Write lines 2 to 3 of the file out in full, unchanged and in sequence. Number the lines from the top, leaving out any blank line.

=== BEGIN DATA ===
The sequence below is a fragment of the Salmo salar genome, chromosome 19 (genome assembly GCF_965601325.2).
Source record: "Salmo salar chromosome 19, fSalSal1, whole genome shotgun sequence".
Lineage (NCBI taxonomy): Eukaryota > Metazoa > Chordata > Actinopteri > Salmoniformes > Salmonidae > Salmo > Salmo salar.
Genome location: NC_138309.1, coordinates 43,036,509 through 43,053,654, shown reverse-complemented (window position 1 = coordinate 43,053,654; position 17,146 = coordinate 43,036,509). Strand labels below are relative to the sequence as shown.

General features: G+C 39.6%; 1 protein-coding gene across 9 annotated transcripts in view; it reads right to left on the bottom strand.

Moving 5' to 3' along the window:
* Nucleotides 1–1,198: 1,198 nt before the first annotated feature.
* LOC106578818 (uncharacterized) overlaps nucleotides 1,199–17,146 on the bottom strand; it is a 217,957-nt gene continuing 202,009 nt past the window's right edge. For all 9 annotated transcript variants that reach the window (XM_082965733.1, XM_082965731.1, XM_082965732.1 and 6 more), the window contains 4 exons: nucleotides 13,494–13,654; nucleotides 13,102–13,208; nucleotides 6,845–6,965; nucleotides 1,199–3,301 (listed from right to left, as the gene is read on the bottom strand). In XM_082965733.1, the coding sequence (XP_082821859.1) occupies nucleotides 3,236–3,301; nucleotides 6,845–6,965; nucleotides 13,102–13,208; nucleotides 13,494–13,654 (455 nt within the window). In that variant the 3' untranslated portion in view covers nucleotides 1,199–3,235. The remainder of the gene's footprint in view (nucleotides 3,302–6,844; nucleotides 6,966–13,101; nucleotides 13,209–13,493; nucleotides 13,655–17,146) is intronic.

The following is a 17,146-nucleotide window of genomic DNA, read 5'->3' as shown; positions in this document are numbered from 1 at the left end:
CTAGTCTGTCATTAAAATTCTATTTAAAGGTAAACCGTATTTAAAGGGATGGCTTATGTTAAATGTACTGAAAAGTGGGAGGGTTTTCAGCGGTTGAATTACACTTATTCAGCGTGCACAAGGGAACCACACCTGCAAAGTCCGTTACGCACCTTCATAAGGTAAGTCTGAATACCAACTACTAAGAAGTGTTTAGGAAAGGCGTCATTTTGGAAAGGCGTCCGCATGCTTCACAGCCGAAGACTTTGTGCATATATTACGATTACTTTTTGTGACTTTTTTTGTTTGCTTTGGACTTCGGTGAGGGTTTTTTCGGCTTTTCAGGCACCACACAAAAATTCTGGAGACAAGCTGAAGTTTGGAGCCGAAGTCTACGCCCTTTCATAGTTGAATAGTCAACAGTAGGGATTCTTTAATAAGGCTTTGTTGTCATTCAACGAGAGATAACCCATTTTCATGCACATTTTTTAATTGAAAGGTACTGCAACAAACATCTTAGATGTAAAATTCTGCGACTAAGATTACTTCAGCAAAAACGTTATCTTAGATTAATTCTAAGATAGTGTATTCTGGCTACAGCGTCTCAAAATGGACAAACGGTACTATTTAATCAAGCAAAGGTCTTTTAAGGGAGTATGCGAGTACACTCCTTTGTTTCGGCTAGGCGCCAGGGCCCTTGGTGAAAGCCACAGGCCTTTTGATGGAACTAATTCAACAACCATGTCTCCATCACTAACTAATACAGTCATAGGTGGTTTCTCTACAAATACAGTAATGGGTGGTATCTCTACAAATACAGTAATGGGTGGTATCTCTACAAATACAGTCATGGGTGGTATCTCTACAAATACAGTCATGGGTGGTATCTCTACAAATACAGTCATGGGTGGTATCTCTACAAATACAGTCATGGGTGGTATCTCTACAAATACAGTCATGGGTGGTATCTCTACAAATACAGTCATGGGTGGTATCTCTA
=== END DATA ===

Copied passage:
Source record: "Salmo salar chromosome 19, fSalSal1, whole genome shotgun sequence".
Lineage (NCBI taxonomy): Eukaryota > Metazoa > Chordata > Actinopteri > Salmoniformes > Salmonidae > Salmo > Salmo salar.